The World According to Sikhi

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By I. J. Singh
Published by the Centennial Foundation

Only 1 copy left in stock.

In his fourth volume of collected essays, I.J. Singh, professor of anatomy at New York University, offers the reader “a plate full of ideas and opinions about Sikhs and Sikhi.” Singh’s vision of Sikhi is of an ethical framework used to guide Sikhs’ lives and decisions as adherents of a “thinking person’s religion” as opposed to presenting a rigid and unchanging set of practices and dogma fenced in by the suffix “ism.” The author’s aim is to open up dialogue on a number of contemporary issues–within Sikh circles as well as in the larger Western world–in order to spark new thinking on issues ranging from overcoming the generation gap to the Nanavati report to same-sex unions and evolution.

Following is an excerpt of a review by Ravinder Singh Taneja:

. . . The World According to Sikhi . . . marks a milestone in Dr. Singh’s personal quest. Since the publication of his first book, Sikhs and Sikhism: A View with a Bias, in 1994, he has been sketching a map of his spiritual journey into the “mysteries and reality of Sikhism”. The visible bias of an “ordinary Sikh” in the first book gave way to a sense of pilgrimage in The Sikh Way: A Pilgrims Progress. In the subsequent Being and Becoming a Sikh, one could discern that the pilgrimage was not to a specific location but was really a spiritual quest, where the journey was the destination. With this book, Dr. Singh returns to a theme that is at once perennial and modern.

Spiritual journeys are never ending, and rarely progress in a straight line. They are more like meanderings; or rather, like a downward spiral into the core of one’s being that bring us back to the same spot again and again only to reveal a deeper shade and meaning of the Truth that is always present. At some level, the Truth is already homogenized in us, much like butter in milk and flint in wood; the implicit knowledge of our connection to the Universe around is embedded in us; it takes constant “churning” to bring it forth.

Not surprisingly, the 25 essays in The World According to Sikhi are variations on a single theme, namely, Sikhism or Sikhi (depending on your preference) and how its music plays in our lives. Following his own recommendation in the essay “The Journey and the Destination”, Dr. Singh re-examines the basic tenets of Sikhi in light of contemporary issues and how they impinge upon our lives. As he examines the Sikh landscape for answers, we find ourselves returning to the same spot, only to see things anew. . . .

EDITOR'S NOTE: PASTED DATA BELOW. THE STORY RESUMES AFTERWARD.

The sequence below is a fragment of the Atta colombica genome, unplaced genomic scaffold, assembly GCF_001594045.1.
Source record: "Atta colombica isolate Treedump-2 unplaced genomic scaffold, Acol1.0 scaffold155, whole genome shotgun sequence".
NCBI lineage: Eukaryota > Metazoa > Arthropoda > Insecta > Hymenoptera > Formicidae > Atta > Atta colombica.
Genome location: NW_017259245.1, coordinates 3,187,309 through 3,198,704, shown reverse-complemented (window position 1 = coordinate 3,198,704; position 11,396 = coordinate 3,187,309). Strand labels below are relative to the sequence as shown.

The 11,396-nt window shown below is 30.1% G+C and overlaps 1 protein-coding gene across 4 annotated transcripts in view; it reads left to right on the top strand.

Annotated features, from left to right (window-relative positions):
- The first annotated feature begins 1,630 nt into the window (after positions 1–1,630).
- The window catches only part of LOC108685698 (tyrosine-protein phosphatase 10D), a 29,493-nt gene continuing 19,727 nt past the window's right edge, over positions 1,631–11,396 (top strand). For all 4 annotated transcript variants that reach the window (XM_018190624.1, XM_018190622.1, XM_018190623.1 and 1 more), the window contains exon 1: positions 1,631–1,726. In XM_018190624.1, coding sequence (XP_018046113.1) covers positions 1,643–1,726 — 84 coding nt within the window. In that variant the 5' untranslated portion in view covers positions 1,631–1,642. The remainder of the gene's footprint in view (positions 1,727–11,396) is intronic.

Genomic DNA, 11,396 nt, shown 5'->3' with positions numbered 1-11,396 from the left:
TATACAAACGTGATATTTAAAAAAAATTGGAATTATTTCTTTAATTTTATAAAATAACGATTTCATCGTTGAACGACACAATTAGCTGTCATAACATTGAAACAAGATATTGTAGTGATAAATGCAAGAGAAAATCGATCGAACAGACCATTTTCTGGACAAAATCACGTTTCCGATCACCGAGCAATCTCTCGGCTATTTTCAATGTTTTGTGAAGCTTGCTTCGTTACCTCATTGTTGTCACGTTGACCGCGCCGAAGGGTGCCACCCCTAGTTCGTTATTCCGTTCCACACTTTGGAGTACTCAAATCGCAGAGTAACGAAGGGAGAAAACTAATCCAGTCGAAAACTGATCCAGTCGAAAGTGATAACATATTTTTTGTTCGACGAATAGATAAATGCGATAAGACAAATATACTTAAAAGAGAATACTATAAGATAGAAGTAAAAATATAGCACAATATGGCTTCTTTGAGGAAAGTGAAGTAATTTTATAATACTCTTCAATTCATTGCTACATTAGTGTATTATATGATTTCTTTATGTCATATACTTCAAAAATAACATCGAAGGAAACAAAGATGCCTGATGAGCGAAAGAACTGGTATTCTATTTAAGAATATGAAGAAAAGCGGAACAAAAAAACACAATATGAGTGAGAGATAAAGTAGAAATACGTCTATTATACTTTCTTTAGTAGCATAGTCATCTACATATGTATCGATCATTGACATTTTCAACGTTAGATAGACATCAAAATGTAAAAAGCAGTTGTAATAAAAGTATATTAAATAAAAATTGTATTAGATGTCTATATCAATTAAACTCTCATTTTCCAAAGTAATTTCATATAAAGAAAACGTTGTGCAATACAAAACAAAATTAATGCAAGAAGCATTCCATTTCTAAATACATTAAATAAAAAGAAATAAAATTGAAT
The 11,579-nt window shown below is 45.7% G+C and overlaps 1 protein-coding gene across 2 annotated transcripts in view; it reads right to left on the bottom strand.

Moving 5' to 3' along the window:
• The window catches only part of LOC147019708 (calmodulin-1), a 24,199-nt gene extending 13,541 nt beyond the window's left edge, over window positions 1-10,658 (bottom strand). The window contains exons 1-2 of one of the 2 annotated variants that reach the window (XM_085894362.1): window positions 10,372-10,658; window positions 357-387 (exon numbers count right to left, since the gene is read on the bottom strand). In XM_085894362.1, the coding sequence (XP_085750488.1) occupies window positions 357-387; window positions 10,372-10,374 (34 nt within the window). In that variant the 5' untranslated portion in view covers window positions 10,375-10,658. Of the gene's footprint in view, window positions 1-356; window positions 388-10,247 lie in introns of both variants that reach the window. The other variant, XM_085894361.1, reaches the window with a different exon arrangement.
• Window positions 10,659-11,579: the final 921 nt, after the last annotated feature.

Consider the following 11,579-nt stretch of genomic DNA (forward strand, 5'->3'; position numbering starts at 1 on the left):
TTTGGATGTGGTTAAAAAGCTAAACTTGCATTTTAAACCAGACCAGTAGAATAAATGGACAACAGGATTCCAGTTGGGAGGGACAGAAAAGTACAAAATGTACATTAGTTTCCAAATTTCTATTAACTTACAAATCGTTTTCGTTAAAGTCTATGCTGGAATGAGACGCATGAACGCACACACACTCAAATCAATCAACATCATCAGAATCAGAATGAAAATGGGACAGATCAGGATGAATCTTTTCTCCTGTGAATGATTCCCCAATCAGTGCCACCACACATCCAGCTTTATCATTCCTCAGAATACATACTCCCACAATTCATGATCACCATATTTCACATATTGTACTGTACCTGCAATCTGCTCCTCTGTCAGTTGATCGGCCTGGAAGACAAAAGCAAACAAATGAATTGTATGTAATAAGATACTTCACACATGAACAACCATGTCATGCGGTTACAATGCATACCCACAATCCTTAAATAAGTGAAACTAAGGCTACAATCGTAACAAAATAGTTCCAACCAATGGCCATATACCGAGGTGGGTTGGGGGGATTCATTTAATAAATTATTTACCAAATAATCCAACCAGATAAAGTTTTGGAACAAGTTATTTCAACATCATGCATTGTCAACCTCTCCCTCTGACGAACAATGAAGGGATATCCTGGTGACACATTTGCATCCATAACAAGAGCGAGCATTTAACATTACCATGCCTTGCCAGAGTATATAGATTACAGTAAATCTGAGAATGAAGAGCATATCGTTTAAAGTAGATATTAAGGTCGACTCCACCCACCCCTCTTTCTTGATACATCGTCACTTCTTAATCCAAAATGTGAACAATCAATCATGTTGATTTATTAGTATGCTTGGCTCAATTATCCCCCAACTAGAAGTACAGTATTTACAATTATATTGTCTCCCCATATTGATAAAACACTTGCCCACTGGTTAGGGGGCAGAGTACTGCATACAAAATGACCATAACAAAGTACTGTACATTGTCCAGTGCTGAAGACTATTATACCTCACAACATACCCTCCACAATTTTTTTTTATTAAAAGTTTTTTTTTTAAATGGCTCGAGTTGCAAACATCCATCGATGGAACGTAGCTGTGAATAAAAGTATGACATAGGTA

The last essay is captioned “Festina Lente,” a Latin phrase that is usually translated as “make haste slowly”. Interestingly, the paradoxical quality of this term is exemplified by the word Sehaj in Gurbani. Sehaj is used to point to a desired approach or attitude of a “centered mind focused on the task at hand”; it also signifies the ultimate state of spiritual equipoise. Sehaj, is a by product of living in Hukam and Nadar, two fundamental concepts in Sikh teaching that are not easy to explain or grasp.

Hukam (loosely translated as “order” or “edict”) requires that we live and rejoice in the Will of God even if it cannot be fully comprehended. What this means is that we come to terms with our inherent limitations as humans while continuing to live boldly and purposefully, exercising whatever free will we have. Nadar (grace) is a logical concomitant to living in Hukam. Nadar is a blessing that gives us an awareness of the “universal connectivity” that binds us all together. A life lived in Hukam and filled with Nadar is a life of Sehaj.

These essays are not to be read with a view to getting final answers or prescriptions and possession of the Truth. This book–like Dr. Singh’s previous ones–is a kind of spiritual or philosophical sing-along for those who are also engaged in their own spiritual quest and are ready to ask uncomfortable questions and explore uncharted territory.

Questing is to question and questions are the measure of a man. As you ask, so you become. It is not important that we find answers to perennial questions; it is important that we keep the questions alive. The value of Dr. Singh’s writings is precisely that he keeps the questions alive.

A review of The World According to Sikhi by Laurie Bolger is available from the Sikh Times website.

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